Scarlet fever

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Scarlet fever, also called scarlatina, is an infection with Streptococcus pyogenes bacteria. The seriously pathogenic subgroup will belong to serogroup A, and show β-hemolysis when cultured on blood agar.

Its chief complaint is often sore throat with tonsillitis and pharyngitis. An erythematous rash, caused by a bacterial toxin is common, giving the disease its name. Characteristically, the reddened areas will desquamate (i.e., peel) during recovery, perhaps 6 weeks aftr onset.

It should be suspected in situations with sudden onset of a sore throat with rash. There are characteristic colorations of the tongue, starting as white and becoming purplish. Throat culture remains the definitive test, Rapid antigen tests are available and often can be used to justify starting antibiotic therapy, but negative tests should be confirmed by culture. The leukocyte count may elevate to 12,000-16,000 cells per mm3. Later in the disease, the eosinophil percentage may rise as high as 20%.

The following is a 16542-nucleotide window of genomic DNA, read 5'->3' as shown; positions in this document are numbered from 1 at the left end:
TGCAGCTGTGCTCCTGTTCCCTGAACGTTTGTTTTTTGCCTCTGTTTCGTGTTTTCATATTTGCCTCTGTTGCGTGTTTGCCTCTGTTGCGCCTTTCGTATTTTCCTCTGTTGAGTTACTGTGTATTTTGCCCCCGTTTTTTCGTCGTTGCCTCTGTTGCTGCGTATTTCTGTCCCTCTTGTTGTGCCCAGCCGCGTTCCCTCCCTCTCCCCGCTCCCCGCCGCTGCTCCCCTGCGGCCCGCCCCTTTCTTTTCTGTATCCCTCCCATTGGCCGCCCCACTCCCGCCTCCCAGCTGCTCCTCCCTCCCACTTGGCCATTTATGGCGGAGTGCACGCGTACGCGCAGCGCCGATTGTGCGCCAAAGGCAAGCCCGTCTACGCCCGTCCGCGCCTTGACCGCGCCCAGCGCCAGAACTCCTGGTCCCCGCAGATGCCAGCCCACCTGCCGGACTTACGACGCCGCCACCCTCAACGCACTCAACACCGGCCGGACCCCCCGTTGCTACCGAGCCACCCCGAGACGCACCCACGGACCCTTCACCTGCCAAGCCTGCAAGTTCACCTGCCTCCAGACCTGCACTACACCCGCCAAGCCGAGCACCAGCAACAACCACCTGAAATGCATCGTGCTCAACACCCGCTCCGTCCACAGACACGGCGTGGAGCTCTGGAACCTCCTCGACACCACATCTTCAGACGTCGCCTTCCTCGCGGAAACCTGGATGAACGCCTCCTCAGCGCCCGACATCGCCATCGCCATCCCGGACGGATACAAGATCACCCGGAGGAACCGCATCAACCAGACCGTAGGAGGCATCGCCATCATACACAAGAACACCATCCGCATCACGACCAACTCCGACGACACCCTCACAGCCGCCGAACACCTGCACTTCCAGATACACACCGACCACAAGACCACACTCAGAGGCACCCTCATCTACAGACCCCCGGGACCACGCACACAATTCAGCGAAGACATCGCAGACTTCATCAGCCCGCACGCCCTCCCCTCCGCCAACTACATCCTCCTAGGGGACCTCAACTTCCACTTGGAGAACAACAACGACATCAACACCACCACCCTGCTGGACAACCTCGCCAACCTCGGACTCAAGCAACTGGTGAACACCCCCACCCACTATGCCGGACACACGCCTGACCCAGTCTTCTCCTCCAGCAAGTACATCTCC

Toxins and other biologically active substances are some of the major concerns for complications such as toxic shock syndrome, which involve a form of the bacterium that attacks the kidneys. Approximately 3% of untreated and 0.3% of untreated cases may continue to rheumatic fever, which can do permanent heart damage.

These organisms remain sensitive to penicillin; a macrolide such as erythromycin is an alternative in the event of penicillin allergy.